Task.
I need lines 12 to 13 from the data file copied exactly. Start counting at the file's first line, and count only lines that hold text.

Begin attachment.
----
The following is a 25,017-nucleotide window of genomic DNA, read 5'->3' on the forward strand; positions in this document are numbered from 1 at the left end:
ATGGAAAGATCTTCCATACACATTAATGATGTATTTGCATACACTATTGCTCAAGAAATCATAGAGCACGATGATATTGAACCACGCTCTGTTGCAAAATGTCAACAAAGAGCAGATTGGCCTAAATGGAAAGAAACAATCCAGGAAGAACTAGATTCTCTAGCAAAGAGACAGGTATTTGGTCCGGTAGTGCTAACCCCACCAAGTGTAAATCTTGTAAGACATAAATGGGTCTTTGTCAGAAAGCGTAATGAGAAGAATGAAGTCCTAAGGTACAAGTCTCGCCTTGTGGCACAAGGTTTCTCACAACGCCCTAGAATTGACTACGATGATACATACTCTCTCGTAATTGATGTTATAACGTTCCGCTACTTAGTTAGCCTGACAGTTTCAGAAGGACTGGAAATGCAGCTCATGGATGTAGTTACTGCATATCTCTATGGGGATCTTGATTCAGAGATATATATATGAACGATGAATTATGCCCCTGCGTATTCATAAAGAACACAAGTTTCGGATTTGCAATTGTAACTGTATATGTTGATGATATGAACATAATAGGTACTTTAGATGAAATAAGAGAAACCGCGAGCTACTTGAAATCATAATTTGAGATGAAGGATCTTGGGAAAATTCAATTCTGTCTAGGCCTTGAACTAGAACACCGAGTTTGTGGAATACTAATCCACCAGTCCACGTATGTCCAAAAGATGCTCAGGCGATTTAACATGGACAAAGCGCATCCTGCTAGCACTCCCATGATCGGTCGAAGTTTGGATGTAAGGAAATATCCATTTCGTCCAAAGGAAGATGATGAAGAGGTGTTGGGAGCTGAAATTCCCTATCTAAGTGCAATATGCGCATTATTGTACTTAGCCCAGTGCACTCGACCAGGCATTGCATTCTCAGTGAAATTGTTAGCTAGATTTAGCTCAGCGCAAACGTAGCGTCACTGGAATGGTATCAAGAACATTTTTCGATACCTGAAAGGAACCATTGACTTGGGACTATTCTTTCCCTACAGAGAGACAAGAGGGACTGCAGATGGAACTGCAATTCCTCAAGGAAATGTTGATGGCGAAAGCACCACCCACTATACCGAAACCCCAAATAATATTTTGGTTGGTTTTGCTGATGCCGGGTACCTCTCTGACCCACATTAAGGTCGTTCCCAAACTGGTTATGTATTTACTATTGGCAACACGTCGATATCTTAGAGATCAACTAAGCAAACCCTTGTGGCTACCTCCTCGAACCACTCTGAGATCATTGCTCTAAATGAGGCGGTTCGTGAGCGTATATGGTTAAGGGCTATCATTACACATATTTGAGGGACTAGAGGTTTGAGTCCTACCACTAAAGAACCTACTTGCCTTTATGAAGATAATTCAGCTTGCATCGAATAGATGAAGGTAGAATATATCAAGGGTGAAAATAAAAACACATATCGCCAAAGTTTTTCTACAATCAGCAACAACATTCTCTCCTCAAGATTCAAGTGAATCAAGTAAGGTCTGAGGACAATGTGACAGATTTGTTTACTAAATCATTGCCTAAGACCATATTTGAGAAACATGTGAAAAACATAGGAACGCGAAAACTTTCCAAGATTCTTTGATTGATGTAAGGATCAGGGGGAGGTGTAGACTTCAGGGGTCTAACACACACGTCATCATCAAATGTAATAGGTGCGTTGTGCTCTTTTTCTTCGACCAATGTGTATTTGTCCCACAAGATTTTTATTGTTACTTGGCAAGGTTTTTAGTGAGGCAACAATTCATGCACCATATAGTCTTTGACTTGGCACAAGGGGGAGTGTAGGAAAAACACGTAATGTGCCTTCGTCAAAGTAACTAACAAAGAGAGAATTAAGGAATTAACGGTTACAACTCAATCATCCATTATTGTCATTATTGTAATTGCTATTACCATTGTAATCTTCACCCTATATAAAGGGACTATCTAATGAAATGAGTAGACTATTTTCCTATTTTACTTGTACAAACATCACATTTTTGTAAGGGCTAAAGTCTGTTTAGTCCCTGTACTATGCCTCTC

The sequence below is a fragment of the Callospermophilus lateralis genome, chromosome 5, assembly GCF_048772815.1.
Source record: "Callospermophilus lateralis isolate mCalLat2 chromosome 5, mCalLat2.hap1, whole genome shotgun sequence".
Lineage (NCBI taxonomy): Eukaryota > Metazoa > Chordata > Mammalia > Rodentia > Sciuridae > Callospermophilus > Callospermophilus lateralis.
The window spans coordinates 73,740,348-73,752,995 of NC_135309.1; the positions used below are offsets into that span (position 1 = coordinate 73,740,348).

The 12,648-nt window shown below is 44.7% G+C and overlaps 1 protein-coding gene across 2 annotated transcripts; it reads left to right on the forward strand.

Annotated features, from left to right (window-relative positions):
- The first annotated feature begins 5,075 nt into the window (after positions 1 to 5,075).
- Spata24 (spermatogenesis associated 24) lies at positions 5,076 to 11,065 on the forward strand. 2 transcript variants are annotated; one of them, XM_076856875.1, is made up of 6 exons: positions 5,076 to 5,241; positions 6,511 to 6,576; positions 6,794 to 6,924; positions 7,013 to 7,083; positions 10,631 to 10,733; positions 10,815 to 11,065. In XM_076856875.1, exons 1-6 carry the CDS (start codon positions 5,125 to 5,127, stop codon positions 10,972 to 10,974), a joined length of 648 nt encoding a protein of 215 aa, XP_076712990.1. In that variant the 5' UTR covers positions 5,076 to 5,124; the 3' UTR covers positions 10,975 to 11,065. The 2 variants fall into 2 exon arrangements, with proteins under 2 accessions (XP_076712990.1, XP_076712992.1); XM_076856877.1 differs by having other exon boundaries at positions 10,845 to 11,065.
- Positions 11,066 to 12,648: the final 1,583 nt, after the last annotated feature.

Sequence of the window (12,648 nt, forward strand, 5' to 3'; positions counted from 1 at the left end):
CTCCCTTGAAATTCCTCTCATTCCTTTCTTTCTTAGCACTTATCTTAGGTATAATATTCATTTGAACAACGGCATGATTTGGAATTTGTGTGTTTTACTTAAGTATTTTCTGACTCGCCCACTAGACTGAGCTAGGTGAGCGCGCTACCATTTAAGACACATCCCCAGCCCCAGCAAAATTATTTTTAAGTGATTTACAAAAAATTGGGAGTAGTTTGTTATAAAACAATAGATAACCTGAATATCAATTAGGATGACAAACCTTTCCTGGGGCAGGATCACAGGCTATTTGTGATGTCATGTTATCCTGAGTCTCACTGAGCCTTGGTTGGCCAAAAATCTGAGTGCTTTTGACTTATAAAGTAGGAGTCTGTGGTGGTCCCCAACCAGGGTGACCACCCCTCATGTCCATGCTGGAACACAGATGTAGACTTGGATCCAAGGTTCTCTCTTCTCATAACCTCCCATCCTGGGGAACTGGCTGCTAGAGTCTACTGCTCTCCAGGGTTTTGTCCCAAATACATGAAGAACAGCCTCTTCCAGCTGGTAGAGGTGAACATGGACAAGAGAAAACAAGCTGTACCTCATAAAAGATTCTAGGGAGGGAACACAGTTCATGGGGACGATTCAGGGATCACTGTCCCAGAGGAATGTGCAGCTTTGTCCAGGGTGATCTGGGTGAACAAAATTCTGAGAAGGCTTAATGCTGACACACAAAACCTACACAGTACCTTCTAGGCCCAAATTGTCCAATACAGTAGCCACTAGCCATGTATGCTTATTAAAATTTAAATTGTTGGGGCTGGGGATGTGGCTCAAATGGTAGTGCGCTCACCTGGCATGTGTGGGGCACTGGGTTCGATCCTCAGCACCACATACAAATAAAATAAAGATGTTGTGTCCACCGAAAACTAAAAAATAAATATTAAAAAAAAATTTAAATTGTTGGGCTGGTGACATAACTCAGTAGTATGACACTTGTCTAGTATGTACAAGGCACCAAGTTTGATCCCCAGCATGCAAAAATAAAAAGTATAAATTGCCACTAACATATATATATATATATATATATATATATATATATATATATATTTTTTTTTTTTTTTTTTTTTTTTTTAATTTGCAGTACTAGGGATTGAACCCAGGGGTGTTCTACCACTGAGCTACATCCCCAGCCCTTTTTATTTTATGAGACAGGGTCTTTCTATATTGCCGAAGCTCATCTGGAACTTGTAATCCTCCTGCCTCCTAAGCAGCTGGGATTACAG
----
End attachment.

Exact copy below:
Sequence of the window (12,648 nt, forward strand, 5' to 3'; positions counted from 1 at the left end):
CTCCCTTGAAATTCCTCTCATTCCTTTCTTTCTTAGCACTTATCTTAGGTATAATATTCATTTGAACAACGGCATGATTTGGAATTTGTGTGTTTTACTTAAGTATTTTCTGACTCGCCCACTAGACTGAGCTAGGTGAGCGCGCTACCATTTAAGACACATCCCCAGCCCCAGCAAAATTATTTTTAAGTGATTTACAAAAAATTGGGAGTAGTTTGTTATAAAACAATAGATAACCTGAATATCAATTAGGATGACAAACCTTTCCTGGGGCAGGATCACAGGCTATTTGTGATGTCATGTTATCCTGAGTCTCACTGAGCCTTGGTTGGCCAAAAATCTGAGTGCTTTTGACTTATAAAGTAGGAGTCTGTGGTGGTCCCCAACCAGGGTGACCACCCCTCATGTCCATGCTGGAACACAGATGTAGACTTGGATCCAAGGTTCTCTCTTCTCATAACCTCCCATCCTGGGGAACTGGCTGCTAGAGTCTACTGCTCTCCAGGGTTTTGTCCCAAATACATGAAGAACAGCCTCTTCCAGCTGGTAGAGGTGAACATGGACAAGAGAAAACAAGCTGTACCTCATAAAAGATTCTAGGGAGGGAACACAGTTCATGGGGACGATTCAGGGATCACTGTCCCAGAGGAATGTGCAGCTTTGTCCAGGGTGATCTGGGTGAACAAAATTCTGAGAAGGCTTAATGCTGACACACAAAACCTACACAGTACCTTCTAGGCCCAAATTGTCCAATACAGTAGCCACTAGCCATGTATGCTTATTAAAATTTAAATTGTTGGGGCTGGGGATGTGGCTCAAATGGTAGTGCGCTCACCTGGCATGTGTGGGGCACTGGGTTCGATCCTCAGCACCACATACAAATAAAATAAAGATGTTGTGTCCACCGAAAACTAAAAAATAAATATTAAAAAAAAATTTAAATTGTTGGGCTGGTGACATAACTCAGTAGTATGACACTTGTCTAGTATGTACAAGGCACCAAGTTTGATCCCCAGCATGCAAAAATAAAAAGTATAAATTGCCACTAACATATATATATATATATATATATATATATATATATATATATATTTTTTTTTTTTTTTTTTTTTTTTTTAATTTGCAGTACTAGGGATTGAACCCAGGGGTGTTCTACCACTGAGCTACATCCCCAGCCCTTTTTATTTTATGAGACAGGGTCTTTCTATATTGCCGAAGCTCATCTGGAACTTGTAATCCTCCTGCCTCCTAAGCAGCTGGGATTACAG